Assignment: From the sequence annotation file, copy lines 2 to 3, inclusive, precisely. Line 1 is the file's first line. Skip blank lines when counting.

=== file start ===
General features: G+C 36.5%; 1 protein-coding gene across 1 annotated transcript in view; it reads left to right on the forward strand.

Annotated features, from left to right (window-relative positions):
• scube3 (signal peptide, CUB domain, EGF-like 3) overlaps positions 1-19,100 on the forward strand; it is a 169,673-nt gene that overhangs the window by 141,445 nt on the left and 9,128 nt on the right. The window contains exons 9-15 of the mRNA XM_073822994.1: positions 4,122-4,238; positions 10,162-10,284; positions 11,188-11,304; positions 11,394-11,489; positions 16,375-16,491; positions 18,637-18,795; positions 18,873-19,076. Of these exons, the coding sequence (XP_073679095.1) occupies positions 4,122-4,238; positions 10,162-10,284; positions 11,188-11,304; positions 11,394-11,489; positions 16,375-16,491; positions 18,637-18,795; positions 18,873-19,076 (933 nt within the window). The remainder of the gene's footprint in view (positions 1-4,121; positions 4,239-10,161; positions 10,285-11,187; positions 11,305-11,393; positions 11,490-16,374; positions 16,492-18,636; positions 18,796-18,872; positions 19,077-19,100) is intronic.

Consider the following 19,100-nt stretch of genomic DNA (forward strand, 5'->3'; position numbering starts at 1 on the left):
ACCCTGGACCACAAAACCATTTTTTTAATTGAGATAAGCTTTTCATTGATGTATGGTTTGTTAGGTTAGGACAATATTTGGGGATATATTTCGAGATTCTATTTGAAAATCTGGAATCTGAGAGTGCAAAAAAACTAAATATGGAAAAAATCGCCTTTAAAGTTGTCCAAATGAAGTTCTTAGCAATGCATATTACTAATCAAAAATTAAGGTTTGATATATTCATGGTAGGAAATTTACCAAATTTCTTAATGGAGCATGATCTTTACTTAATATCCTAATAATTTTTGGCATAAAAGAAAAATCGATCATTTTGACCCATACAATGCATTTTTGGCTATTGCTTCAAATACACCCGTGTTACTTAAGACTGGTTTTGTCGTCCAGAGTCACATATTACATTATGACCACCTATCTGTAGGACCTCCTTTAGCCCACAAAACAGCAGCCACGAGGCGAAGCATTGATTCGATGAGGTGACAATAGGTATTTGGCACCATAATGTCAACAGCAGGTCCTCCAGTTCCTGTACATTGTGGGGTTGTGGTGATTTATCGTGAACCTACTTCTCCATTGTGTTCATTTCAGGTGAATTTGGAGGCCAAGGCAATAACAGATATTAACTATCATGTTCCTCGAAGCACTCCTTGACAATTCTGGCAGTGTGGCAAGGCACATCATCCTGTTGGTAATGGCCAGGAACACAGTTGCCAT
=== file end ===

Annotated features, from left to right (window-relative positions):
• scube3 (signal peptide, CUB domain, EGF-like 3) overlaps positions 1-19,100 on the forward strand; it is a 169,673-nt gene that overhangs the window by 141,445 nt on the left and 9,128 nt on the right. The window contains exons 9-15 of the mRNA XM_073822994.1: positions 4,122-4,238; positions 10,162-10,284; positions 11,188-11,304; positions 11,394-11,489; positions 16,375-16,491; positions 18,637-18,795; positions 18,873-19,076. Of these exons, the coding sequence (XP_073679095.1) occupies positions 4,122-4,238; positions 10,162-10,284; positions 11,188-11,304; positions 11,394-11,489; positions 16,375-16,491; positions 18,637-18,795; positions 18,873-19,076 (933 nt within the window). The remainder of the gene's footprint in view (positions 1-4,121; positions 4,239-10,161; positions 10,285-11,187; positions 11,305-11,393; positions 11,490-16,374; positions 16,492-18,636; positions 18,796-18,872; positions 19,077-19,100) is intronic.